Pause marks provide visual cues for the performer to better interpret the intention of the composer. Pause marks are directives for specific actions that are interpreted by the performer or directed by the conductor in an ensemble. There are four categories of pause markings, the fermata, the general pause, the caesura and the breath mark, each with special uses and attributes. As with any aspect of musical notation, performance practice of these marks has changed somewhat through the years to reflect the practice of the time.
The fermata can be used in a number of ways. The common effect is that the fermata will extend the duration of either a note or silence at the discretion of the performer (or conductor with an ensemble). A fermata is typically a long extension. This mark interrupts the normal tempo of a composition.
1. Extending Note Duration
When a fermata is shown over a note (regardless of note duration), the performer is expected to extend the duration of that note (or hold the note longer) until the conductor signals the end of the note and the beginning of the next.
2. Extending Silence (by extending the duration of rests)
When a fermata is shown over a rest (regardless of duration), the performer is expected to extend the duration of that rest until the conductor signals the beginning of the next note or rest.
3. Inserting Silence
When a fermata is shown over a barline, the performer ceases to perform and waits until the conductor signals the beginning of the next note.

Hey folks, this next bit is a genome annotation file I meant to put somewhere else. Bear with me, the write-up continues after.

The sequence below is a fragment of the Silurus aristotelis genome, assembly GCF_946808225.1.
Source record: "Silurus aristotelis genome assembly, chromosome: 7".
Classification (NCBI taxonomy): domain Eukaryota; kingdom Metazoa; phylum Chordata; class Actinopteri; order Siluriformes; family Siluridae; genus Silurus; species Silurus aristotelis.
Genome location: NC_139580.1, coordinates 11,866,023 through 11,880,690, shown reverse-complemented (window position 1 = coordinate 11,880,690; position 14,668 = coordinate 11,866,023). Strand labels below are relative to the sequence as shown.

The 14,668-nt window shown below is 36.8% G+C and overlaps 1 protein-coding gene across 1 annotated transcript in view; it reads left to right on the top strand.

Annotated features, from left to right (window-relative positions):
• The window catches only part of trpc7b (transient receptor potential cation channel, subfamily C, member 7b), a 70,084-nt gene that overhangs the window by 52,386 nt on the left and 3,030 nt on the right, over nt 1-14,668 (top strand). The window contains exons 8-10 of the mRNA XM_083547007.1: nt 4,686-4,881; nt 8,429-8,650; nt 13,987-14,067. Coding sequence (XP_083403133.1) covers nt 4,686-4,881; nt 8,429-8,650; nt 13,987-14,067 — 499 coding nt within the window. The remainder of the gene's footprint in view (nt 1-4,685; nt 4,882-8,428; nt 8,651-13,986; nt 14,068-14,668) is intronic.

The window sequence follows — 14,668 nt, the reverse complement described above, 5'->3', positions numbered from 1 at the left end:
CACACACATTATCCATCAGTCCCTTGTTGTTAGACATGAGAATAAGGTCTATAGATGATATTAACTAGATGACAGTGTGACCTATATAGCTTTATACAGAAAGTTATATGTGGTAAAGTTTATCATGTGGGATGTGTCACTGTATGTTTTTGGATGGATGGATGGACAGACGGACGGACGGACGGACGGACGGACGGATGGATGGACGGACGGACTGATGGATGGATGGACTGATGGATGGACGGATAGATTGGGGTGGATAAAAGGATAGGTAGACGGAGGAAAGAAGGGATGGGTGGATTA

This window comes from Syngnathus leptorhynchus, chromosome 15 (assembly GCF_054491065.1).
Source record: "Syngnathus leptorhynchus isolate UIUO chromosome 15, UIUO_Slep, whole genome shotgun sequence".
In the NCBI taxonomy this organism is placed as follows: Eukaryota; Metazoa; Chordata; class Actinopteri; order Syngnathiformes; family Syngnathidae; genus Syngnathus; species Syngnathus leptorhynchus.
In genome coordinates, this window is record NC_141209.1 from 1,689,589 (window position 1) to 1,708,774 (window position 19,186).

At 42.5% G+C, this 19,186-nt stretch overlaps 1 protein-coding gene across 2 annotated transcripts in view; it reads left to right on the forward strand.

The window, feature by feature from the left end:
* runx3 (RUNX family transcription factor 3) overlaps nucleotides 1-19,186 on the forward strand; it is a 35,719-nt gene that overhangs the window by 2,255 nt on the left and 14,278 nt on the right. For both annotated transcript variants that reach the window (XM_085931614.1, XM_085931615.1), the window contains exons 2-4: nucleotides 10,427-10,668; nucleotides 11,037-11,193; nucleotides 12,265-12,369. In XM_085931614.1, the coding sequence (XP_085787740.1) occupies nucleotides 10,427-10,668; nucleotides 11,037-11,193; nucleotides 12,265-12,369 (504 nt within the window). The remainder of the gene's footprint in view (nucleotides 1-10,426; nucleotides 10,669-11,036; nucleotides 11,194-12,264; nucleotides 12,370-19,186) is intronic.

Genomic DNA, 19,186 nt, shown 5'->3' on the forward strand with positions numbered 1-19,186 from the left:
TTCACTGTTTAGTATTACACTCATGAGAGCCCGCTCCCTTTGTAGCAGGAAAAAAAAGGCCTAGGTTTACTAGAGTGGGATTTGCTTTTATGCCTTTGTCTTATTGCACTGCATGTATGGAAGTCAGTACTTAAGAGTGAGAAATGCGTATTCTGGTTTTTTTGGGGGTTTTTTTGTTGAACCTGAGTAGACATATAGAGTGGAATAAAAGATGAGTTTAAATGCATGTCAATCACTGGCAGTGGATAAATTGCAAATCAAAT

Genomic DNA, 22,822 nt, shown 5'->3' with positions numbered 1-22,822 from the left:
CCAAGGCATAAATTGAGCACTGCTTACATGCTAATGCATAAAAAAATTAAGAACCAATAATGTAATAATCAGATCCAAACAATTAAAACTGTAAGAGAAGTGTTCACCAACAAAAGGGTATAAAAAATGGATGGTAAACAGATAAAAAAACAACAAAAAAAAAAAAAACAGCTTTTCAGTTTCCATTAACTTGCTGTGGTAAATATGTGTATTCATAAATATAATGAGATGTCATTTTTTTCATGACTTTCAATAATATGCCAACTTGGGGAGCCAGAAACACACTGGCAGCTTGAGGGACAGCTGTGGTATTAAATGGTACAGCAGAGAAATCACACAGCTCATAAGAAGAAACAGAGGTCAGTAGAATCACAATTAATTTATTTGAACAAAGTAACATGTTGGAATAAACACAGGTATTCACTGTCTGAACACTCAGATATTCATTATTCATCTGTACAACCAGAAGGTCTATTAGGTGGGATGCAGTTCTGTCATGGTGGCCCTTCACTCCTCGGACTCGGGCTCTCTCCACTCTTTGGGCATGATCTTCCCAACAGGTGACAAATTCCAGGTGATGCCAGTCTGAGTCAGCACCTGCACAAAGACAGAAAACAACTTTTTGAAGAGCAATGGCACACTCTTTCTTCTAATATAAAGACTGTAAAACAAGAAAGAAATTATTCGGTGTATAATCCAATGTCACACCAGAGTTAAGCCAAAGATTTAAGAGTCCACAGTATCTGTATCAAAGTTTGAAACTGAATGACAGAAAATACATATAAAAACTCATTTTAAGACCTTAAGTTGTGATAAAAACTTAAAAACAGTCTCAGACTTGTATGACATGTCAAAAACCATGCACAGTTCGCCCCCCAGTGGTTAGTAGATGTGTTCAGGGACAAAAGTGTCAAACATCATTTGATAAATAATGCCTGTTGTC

G.P. (General Pause) or L.P. (Long Pause)
The generalpause or the long pause serve the same function, and are identical in function to the fermata when used over a rest or barline. The function of these pauses is to create a silence for a period of time at the discretion of the performer (or conductor with an ensemble). As indicated in the name, these are intended to be pauses of longer duration than any of the others. These marks are always shown over rests. They also interrupt the normal tempo of a composition.
The caesura is used in a similar manner to the G.P. and L.P. with the difference of typically a shorter duration of silence. Also known as the railroad tracks.
1. The caesura shown by itself indicates a short silence. It is often a sudden stop in the performance with an equally sudden resumption of sound. This mark interrupts the normal tempo of a composition.
2. The use of the fermata combined with a caesura indicates a much longer silence.
The breath mark is typically used as a pause or break in the phrasing of the composition. This means that the written note just before the breath mark is shortened slightly to allow for the short pause in the phrase. The breath mark is normally found in vocal and instrumental music, and literally directs the performer(s) to take a breath. This mark is usually not intended interrupt the normal tempo of a composition as in the other pause directives.